The increase in sugar in the urine causes polyuria (increased urination) and polydipsia (increased drinking). Diabetic cats also tend to lose weight, so to some extent the symptoms of diabetes may resemble those of CKD, although there is one noticeable difference, namely that diabetic cats tend not to lose their appetites – they lose weight despite continuing to eat, and may in fact eat more (this can also be a symptom of hyperthyroidism).


However, more advanced diabetes may cause lack of appetite, plus poor coat quality, vomiting and dehydration and occasionally breathing problems. Bladder infections are also relatively common because of the sugar in the urine, and inappropriate elimination may occur.


You may also see a plantigrade posture (as demonstrated by Ollie to the left), where the cat walks on his/her hocks instead of his/her feet: this is most common in diabetic cats, caused by diabetic neuropathy, where the nerves in the legs are damaged by the disease, but may sometimes be seen in cats with high phosphorus levels, or with neurological problems from other causes. Ollie did this because of low potassium levels. Since Ollie is so fluffy, you may find this photo on 123catworld clearer.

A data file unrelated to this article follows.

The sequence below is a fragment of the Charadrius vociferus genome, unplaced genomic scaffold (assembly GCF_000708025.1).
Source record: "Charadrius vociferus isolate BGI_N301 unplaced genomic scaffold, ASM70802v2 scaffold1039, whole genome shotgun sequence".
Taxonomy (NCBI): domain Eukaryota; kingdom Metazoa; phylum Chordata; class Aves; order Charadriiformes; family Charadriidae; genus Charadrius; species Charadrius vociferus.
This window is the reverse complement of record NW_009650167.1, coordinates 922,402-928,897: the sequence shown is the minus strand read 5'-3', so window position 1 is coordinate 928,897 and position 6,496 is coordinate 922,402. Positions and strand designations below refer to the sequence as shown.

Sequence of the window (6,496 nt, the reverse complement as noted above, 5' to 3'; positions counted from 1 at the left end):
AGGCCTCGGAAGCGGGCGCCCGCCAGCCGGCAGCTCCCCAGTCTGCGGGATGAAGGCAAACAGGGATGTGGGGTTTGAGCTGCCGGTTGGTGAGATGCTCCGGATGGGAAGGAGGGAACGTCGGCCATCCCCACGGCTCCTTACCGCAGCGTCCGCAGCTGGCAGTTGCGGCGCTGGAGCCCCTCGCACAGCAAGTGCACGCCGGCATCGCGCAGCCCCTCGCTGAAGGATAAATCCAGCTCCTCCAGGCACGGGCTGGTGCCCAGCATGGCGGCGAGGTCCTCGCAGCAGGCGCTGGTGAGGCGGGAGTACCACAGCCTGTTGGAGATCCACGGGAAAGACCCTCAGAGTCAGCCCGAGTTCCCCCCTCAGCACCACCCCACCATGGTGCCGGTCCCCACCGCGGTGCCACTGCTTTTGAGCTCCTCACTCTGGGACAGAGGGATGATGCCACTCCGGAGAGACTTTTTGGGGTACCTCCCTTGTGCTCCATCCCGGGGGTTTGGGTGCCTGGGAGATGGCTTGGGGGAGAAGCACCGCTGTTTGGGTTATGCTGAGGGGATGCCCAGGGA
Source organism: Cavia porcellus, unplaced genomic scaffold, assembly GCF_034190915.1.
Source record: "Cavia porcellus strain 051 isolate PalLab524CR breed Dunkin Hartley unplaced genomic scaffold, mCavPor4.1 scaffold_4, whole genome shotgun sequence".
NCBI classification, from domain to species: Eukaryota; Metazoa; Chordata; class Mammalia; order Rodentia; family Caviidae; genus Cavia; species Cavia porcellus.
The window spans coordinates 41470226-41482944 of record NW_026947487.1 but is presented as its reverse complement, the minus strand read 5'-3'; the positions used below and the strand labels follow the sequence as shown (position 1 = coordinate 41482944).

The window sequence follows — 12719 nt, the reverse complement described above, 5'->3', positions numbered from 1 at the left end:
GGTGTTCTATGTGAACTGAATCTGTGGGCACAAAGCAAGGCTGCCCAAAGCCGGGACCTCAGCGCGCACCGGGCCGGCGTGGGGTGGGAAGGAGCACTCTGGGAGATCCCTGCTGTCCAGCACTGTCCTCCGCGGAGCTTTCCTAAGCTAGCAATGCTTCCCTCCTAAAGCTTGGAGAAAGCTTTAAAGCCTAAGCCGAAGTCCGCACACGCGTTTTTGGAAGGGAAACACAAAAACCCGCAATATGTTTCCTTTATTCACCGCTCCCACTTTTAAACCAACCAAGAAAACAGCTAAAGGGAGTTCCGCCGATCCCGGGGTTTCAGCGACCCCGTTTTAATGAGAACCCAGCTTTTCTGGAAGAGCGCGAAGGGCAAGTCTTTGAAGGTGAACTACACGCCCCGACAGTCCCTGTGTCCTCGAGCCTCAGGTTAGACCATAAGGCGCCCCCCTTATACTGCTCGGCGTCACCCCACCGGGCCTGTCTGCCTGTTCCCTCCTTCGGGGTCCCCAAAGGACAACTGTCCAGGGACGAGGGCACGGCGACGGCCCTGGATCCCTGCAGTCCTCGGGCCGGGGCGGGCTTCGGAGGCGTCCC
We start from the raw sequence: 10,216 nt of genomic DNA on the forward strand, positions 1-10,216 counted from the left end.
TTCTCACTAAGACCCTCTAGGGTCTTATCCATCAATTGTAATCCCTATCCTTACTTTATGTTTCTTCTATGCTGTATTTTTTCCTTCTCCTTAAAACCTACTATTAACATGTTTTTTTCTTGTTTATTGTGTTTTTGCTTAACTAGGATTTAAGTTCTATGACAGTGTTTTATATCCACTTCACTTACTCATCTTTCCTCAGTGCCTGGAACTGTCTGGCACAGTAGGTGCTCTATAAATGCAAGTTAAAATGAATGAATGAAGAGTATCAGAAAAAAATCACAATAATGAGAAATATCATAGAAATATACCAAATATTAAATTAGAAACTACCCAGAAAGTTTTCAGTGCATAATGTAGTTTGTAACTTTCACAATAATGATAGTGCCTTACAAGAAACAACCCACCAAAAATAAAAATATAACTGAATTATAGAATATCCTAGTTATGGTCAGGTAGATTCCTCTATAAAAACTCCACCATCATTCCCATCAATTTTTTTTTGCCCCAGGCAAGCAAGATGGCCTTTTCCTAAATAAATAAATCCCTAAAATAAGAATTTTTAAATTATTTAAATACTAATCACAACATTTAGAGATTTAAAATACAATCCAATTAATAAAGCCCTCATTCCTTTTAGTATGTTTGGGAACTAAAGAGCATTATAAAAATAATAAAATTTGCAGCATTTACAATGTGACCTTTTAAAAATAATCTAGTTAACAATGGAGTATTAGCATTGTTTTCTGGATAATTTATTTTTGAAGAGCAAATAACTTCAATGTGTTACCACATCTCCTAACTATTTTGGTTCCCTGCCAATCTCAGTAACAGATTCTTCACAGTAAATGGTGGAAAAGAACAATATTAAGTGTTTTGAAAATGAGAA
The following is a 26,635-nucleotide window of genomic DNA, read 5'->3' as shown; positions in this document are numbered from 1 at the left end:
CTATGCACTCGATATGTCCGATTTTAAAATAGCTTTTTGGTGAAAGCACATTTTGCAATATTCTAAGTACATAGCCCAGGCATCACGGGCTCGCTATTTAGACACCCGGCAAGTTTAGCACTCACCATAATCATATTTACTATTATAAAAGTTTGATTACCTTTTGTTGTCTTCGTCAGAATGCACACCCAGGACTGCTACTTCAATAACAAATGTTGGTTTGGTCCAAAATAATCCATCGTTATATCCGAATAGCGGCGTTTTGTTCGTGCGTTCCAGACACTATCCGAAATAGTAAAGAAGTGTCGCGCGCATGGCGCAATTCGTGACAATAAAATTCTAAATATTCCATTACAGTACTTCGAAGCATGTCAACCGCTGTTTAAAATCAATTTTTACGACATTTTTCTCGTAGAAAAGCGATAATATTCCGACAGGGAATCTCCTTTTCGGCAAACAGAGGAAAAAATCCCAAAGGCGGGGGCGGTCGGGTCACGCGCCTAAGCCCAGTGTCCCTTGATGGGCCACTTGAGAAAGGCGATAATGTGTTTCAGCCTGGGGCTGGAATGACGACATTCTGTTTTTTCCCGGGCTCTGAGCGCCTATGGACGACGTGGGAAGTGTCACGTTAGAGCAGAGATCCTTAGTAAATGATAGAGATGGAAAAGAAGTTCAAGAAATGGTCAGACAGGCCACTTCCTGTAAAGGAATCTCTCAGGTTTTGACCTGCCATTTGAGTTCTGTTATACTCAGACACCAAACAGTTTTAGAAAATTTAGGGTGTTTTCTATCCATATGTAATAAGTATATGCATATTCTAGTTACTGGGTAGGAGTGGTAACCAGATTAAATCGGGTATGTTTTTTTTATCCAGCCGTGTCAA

Long Beach Animal Hospital has a photograph of a cat with diabetic neuropathy doing this (click on Symptoms). Newman Veterinary has a good before and after photo of a diabetic cat with this problem, scroll down a little to Other Common Consequences, then click on Plantigrade Stance (in red font).


 The Mayo Clinic has information about peripheral neuropathy, including that caused by diabetes.


Diagnosis                                                                                                              Back to Page Index


The vet will base the diagnosis on bloodwork, clinical signs, and high levels of sugar in the blood and urine on an ongoing basis. Cats who are stressed by vet visits may sometimes have high blood glucose levels, so this is not necessarily a definite sign of diabetes, it is the ongoing nature of the increased glucose level that is important. For this reason, it is a good idea to check fructosamine, which measures concentrations of glucose molecules historically over a period of approximately 2-3 weeks. Lab Tests Online has an overview of the fructosamine test.